The beginning of a new project is always a delicate moment. When looking for the solution to a problem, more questions arise than certainties. How many are human and economic resources needed, which technologies should be used, which KPIs should be monitored? When we find ourselves in a business context, each ongoing project should have a design that unites the many variables involved. If you’re interested in discovering how IoT can improve the Project Management Process, read on, and you’ll find some practical suggestions to act correctly.
Project management: what it is and what are the stages of implementation
When they want to take a new path, all companies need to define a map to follow. The project is nothing more than a series of phases with objectives that allow achieving the initial macro goal. A project can improve the efficiency of a production chain or create an app, or even make a process sustainable.
In fact, when we talk about project management, we will see that, in principle, the steps to be followed are more or less the same. Instead, the duration, resources, activities to be performed, and budget change considerably depending on the application context.
Who is in charge of project management in the company? The project manager (PM), whose activities cover two areas: one operational, project management with the use of technologies and application models that refer to the methods of project management; the other relational, in which they interface with the technicians involved in the projects and with the managers who outline the strategy. A PM follows all the phases of a project: from planning through execution and control and ending with the closure of the project.
Today, the figure of the PM is much more evolved than in the past. The merit is, in part, also due to technological innovations, such as those of the Internet of Things. In fact, before the PM had to collect data useful for the project through an on-site analysis, they could now receive it thanks to the connection of machinery or devices to the network. This is just one example of how IoT can provide essential support to the PM. The analysis of the various phases of Project Management will show us how the IoT comes into action and how it can speed up processes.
Phase 1: Starting the project
Starting off on the right foot is essential not only to get a project off to a good start but also to assess whether and how much it is worth investing.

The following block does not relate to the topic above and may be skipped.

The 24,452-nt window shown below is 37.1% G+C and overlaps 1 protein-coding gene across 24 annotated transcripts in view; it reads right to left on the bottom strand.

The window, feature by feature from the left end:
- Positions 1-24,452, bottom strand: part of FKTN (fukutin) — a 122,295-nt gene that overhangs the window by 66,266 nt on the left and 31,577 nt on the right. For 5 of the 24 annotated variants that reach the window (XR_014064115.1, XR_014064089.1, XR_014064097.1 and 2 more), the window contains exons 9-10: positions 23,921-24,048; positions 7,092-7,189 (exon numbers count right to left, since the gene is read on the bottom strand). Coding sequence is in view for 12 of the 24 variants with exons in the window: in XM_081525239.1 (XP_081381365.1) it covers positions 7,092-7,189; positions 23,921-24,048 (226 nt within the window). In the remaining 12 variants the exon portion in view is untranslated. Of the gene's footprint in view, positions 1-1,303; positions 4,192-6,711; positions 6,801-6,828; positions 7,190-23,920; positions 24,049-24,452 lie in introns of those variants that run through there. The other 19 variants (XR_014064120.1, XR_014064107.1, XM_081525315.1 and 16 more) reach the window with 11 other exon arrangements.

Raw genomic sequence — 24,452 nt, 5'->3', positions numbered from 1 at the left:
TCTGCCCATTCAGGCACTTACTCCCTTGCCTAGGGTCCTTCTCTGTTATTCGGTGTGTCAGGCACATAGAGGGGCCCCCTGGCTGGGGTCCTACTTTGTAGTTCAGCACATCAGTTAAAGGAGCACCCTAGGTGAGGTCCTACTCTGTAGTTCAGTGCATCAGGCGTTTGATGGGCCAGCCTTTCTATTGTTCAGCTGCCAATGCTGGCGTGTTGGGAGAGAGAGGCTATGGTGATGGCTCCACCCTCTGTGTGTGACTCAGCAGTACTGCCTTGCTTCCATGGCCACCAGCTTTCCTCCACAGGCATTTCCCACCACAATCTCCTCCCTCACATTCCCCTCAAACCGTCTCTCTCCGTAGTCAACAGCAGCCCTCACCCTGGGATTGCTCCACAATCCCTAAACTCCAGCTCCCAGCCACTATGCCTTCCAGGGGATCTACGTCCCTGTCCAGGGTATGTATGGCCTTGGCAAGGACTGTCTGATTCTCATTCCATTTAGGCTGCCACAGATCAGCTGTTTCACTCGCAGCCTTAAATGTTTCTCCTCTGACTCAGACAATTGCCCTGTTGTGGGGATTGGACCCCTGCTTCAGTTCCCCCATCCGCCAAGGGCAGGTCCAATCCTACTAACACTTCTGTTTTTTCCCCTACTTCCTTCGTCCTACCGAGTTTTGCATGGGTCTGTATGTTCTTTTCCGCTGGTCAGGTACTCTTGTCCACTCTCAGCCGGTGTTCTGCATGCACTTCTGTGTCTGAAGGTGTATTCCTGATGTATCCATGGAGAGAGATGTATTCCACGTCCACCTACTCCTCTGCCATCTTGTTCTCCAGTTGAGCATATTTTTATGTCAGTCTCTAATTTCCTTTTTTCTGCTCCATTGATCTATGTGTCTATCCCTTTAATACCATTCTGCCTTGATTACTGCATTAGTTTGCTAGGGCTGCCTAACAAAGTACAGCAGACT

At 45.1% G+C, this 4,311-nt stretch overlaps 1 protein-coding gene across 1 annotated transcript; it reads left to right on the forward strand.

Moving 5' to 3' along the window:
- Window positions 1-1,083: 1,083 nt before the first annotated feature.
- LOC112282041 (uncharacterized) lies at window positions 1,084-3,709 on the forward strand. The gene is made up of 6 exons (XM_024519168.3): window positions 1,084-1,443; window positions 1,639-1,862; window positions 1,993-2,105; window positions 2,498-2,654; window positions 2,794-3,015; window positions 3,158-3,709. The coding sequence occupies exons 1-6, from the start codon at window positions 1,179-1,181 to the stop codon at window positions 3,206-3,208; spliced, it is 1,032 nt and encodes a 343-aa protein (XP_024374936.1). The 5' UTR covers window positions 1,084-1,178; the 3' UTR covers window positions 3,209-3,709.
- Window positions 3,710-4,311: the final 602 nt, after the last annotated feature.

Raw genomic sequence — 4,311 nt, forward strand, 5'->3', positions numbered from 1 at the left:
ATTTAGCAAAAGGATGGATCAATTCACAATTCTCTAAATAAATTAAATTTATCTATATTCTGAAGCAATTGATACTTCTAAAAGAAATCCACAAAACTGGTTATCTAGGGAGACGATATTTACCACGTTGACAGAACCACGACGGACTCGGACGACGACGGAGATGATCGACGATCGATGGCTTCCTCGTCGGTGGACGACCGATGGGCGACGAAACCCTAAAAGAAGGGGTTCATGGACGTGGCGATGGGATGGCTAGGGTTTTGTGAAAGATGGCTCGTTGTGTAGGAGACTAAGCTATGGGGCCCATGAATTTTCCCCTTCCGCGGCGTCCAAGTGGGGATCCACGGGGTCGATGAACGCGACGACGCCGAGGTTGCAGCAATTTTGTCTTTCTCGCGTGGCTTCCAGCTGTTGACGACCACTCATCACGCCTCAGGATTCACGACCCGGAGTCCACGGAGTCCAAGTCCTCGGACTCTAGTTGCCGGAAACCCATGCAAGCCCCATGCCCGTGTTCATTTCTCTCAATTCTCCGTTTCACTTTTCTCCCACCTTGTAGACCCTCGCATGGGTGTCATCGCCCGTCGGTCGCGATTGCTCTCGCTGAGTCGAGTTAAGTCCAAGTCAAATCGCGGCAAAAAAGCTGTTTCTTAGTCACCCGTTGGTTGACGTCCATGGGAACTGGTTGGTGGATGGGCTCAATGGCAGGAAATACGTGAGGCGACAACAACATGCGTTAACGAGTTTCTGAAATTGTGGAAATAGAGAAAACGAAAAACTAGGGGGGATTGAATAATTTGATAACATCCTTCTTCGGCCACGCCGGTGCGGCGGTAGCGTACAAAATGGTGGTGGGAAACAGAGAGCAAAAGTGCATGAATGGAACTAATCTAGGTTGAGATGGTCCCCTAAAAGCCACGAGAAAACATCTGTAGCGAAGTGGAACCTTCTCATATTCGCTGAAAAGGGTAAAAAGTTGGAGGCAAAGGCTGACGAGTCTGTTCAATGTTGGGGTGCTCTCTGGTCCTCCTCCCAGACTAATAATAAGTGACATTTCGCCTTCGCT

In the start-up phase, you proceed, therefore, with:
- feasibility study;
- definition of the operational context;
- choice of the PM who will manage the project and the stakeholders;
- available budget and timing.
These are all steps that are part of the initial strategy. The IoT during the scenario analysis plays a marginal role as it is not the phase in which it is activated. However, in the feasibility study, knowing that the companies involved in the project are equipped with IoT technologies is essential to calculate the timing correctly. Obviously, when business assets are connected, it speeds up all operations.
IoT technologies in project management improve the collection and organization of data, optimizing the work of the PM. Click To Tweet
Phase 2: Planning activities
Once the feasibility of the project has been established, we move on to planning, i.e., creating a sort of map showing the steps that will be useful in achieving the objective. The PM defines the micro-objectives, establishes the resources involved and the timeframe for each activity. At this stage, you need to have an overall idea of the project to be executed and possibly also evaluate future maintenance activities.
And what does the IoT optimize at this stage? In planning, the IoT is a variable to be considered among the resources needed to carry out the project. Obviously, the context in which a project will be developed is essential to assess whether or not to use sensors. In general, being able to receive information from the field and in real-time is always an advantage. In fact, knowing how many users connect to our site and from which devices are relevant data if the project we are analyzing concerns the creation of a corporate blog.
Phase 3: Project execution, monitoring, and control
Execution, monitoring, and control would be significantly easier if we planned and achieved the layout of connected sensors in the previous phases on the project’s devices, machinery, and infrastructure.
An example? Let’s imagine that the new project involves the construction field. If we own IoT machinery or install sensors and cameras on machinery and in the perimeter area of a construction site, we will get a constant flow of data. This information will be used to speed up the creation of reports and assess the project’s progress. Any delays will thus be highlighted in time, and future activities can be rescheduled.
In fact, the use of connected sensors not only offers support to the PM but also becomes an essential competitive advantage for companies even after a project is completed. Through IoT, one can do predictive maintenance and gain numerous benefits.
Phase 4: Project closure
The creation of reports is an activity that cuts across all of these phases. Indeed, during the closing of a project, presenting the results in graphs, data, and tables is essential to make the client understand the entire path and possible future developments. In most cases, projects include a continuation, and the final evaluation helps to understand in which direction to go.
The IoT, in this case, provides the data that allows you to create summary dashboards that contain the results of the various departments involved.
In conclusion, the main benefits of associating IoT technologies with project management software include: reducing the workload related to data collection and organization; and having an all-encompassing, real-time view of project progress and resources deployed.